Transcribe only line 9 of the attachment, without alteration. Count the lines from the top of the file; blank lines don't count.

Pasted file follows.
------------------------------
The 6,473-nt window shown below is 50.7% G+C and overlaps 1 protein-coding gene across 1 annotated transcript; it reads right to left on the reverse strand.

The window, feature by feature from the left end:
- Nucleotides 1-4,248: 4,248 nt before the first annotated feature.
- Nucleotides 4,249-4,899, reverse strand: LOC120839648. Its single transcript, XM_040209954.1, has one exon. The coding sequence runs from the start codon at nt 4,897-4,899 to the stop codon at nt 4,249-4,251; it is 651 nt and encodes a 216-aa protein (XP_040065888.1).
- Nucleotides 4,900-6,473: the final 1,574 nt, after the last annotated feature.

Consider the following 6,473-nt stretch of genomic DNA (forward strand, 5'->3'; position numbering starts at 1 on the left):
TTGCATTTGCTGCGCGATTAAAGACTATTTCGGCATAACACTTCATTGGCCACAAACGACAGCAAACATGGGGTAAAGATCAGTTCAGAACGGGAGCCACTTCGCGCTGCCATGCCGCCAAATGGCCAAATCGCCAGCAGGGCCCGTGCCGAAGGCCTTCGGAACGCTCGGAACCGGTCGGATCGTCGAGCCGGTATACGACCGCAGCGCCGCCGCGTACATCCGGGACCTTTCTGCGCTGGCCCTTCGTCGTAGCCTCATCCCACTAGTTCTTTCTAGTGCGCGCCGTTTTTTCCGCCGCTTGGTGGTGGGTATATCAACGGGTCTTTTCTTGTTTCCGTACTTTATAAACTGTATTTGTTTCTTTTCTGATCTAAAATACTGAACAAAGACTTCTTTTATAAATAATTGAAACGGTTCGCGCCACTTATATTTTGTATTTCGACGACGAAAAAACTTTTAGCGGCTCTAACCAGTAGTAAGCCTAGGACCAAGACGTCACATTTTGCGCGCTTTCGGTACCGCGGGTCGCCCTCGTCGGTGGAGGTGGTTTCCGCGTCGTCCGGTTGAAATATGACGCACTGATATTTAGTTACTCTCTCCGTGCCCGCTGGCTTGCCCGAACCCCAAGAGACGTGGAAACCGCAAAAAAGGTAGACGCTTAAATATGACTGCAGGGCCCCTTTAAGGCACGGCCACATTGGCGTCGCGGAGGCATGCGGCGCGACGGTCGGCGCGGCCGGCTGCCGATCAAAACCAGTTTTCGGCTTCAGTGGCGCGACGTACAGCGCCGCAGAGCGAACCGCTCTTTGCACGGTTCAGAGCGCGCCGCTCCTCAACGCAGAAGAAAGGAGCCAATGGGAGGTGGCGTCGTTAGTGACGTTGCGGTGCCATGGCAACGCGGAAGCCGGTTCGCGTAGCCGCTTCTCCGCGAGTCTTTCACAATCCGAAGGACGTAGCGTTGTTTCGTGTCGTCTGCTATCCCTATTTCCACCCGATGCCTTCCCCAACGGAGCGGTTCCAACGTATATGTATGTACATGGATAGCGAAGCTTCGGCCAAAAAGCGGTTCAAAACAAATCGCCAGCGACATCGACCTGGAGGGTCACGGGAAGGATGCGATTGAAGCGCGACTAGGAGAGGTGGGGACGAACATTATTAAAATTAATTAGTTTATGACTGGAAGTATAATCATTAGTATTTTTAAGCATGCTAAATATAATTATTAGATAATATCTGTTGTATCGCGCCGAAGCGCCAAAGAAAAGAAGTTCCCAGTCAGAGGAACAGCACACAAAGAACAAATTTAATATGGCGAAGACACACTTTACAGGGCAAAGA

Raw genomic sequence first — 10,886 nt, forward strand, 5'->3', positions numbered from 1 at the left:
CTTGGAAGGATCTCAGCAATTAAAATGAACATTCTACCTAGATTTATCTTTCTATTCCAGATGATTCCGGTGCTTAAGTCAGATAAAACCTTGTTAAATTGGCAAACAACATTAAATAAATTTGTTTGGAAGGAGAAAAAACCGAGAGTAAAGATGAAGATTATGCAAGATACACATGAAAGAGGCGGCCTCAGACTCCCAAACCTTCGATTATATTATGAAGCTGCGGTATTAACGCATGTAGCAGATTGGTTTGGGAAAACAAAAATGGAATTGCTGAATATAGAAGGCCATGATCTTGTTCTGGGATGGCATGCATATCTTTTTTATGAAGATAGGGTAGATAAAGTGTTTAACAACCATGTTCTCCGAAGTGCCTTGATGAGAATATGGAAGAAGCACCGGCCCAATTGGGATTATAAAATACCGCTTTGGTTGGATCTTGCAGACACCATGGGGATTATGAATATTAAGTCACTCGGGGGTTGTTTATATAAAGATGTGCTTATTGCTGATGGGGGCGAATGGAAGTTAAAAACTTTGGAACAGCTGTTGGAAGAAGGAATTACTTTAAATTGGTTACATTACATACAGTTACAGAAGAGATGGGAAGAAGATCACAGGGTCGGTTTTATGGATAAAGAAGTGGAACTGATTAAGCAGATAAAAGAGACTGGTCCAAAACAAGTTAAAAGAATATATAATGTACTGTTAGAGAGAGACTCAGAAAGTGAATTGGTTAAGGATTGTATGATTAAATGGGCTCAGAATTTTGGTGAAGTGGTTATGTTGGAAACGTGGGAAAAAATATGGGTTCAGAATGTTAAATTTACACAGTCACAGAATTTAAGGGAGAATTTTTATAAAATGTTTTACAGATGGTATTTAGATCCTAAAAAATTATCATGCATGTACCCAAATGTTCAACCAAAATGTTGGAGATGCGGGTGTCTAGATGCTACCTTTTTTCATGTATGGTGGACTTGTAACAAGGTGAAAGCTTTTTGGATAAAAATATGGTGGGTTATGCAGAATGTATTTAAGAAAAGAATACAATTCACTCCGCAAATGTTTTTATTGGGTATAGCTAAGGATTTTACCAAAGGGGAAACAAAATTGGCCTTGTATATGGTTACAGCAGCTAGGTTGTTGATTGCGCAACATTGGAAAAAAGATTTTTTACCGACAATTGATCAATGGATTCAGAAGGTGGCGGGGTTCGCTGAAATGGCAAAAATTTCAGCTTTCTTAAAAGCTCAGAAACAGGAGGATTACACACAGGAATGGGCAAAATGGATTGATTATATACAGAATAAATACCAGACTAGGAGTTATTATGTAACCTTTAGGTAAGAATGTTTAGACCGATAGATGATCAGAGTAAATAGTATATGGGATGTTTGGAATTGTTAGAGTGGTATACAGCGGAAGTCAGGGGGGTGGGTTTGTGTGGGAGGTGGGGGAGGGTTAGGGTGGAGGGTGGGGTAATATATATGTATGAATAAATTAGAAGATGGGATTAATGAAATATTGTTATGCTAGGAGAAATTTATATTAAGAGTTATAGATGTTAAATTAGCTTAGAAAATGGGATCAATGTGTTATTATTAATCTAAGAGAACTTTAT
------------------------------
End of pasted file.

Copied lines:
CTTGGAAGGATCTCAGCAATTAAAATGAACATTCTACCTAGATTTATCTTTCTATTCCAGATGATTCCGGTGCTTAAGTCAGATAAAACCTTGTTAAATTGGCAAACAACATTAAATAAATTTGTTTGGAAGGAGAAAAAACCGAGAGTAAAGATGAAGATTATGCAAGATACACATGAAAGAGGCGGCCTCAGACTCCCAAACCTTCGATTATATTATGAAGCTGCGGTATTAACGCATGTAGCAGATTGGTTTGGGAAAACAAAAATGGAATTGCTGAATATAGAAGGCCATGATCTTGTTCTGGGATGGCATGCATATCTTTTTTATGAAGATAGGGTAGATAAAGTGTTTAACAACCATGTTCTCCGAAGTGCCTTGATGAGAATATGGAAGAAGCACCGGCCCAATTGGGATTATAAAATACCGCTTTGGTTGGATCTTGCAGACACCATGGGGATTATGAATATTAAGTCACTCGGGGGTTGTTTATATAAAGATGTGCTTATTGCTGATGGGGGCGAATGGAAGTTAAAAACTTTGGAACAGCTGTTGGAAGAAGGAATTACTTTAAATTGGTTACATTACATACAGTTACAGAAGAGATGGGAAGAAGATCACAGGGTCGGTTTTATGGATAAAGAAGTGGAACTGATTAAGCAGATAAAAGAGACTGGTCCAAAACAAGTTAAAAGAATATATAATGTACTGTTAGAGAGAGACTCAGAAAGTGAATTGGTTAAGGATTGTATGATTAAATGGGCTCAGAATTTTGGTGAAGTGGTTATGTTGGAAACGTGGGAAAAAATATGGGTTCAGAATGTTAAATTTACACAGTCACAGAATTTAAGGGAGAATTTTTATAAAATGTTTTACAGATGGTATTTAGATCCTAAAAAATTATCATGCATGTACCCAAATGTTCAACCAAAATGTTGGAGATGCGGGTGTCTAGATGCTACCTTTTTTCATGTATGGTGGACTTGTAACAAGGTGAAAGCTTTTTGGATAAAAATATGGTGGGTTATGCAGAATGTATTTAAGAAAAGAATACAATTCACTCCGCAAATGTTTTTATTGGGTATAGCTAAGGATTTTACCAAAGGGGAAACAAAATTGGCCTTGTATATGGTTACAGCAGCTAGGTTGTTGATTGCGCAACATTGGAAAAAAGATTTTTTACCGACAATTGATCAATGGATTCAGAAGGTGGCGGGGTTCGCTGAAATGGCAAAAATTTCAGCTTTCTTAAAAGCTCAGAAACAGGAGGATTACACACAGGAATGGGCAAAATGGATTGATTATATACAGAATAAATACCAGACTAGGAGTTATTATGTAACCTTTAGGTAAGAATGTTTAGACCGATAGATGATCAGAGTAAATAGTATATGGGATGTTTGGAATTGTTAGAGTGGTATACAGCGGAAGTCAGGGGGGTGGGTTTGTGTGGGAGGTGGGGGAGGGTTAGGGTGGAGGGTGGGGTAATATATATGTATGAATAAATTAGAAGATGGGATTAATGAAATATTGTTATGCTAGGAGAAATTTATATTAAGAGTTATAGATGTTAAATTAGCTTAGAAAATGGGATCAATGTGTTATTATTAATCTAAGAGAACTTTAT